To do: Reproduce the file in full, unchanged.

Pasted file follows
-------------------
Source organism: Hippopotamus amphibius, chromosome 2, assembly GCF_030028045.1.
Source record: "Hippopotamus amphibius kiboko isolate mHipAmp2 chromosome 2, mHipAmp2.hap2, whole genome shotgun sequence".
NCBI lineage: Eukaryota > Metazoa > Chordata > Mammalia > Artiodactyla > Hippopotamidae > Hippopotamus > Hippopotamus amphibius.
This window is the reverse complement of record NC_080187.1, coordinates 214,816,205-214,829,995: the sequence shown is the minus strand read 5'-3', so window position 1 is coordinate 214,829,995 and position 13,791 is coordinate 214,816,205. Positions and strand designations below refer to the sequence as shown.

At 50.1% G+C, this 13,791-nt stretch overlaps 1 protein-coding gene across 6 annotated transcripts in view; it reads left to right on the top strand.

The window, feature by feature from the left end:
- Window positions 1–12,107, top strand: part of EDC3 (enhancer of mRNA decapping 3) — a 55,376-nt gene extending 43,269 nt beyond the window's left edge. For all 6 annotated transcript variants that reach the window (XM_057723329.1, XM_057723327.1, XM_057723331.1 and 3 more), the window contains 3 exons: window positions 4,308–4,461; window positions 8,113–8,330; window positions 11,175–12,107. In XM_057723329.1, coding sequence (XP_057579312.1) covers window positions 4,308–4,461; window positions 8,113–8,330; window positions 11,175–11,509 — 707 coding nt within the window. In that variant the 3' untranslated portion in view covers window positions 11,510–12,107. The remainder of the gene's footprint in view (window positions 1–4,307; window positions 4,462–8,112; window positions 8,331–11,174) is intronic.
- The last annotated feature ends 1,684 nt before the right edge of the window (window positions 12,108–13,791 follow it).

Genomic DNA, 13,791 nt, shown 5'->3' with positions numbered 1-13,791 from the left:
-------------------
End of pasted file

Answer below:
Source organism: Hippopotamus amphibius, chromosome 2, assembly GCF_030028045.1.
Source record: "Hippopotamus amphibius kiboko isolate mHipAmp2 chromosome 2, mHipAmp2.hap2, whole genome shotgun sequence".
NCBI lineage: Eukaryota > Metazoa > Chordata > Mammalia > Artiodactyla > Hippopotamidae > Hippopotamus > Hippopotamus amphibius.
This window is the reverse complement of record NC_080187.1, coordinates 214,816,205-214,829,995: the sequence shown is the minus strand read 5'-3', so window position 1 is coordinate 214,829,995 and position 13,791 is coordinate 214,816,205. Positions and strand designations below refer to the sequence as shown.

At 50.1% G+C, this 13,791-nt stretch overlaps 1 protein-coding gene across 6 annotated transcripts in view; it reads left to right on the top strand.

The window, feature by feature from the left end:
- Window positions 1–12,107, top strand: part of EDC3 (enhancer of mRNA decapping 3) — a 55,376-nt gene extending 43,269 nt beyond the window's left edge. For all 6 annotated transcript variants that reach the window (XM_057723329.1, XM_057723327.1, XM_057723331.1 and 3 more), the window contains 3 exons: window positions 4,308–4,461; window positions 8,113–8,330; window positions 11,175–12,107. In XM_057723329.1, coding sequence (XP_057579312.1) covers window positions 4,308–4,461; window positions 8,113–8,330; window positions 11,175–11,509 — 707 coding nt within the window. In that variant the 3' untranslated portion in view covers window positions 11,510–12,107. The remainder of the gene's footprint in view (window positions 1–4,307; window positions 4,462–8,112; window positions 8,331–11,174) is intronic.
- The last annotated feature ends 1,684 nt before the right edge of the window (window positions 12,108–13,791 follow it).

Genomic DNA, 13,791 nt, shown 5'->3' with positions numbered 1-13,791 from the left: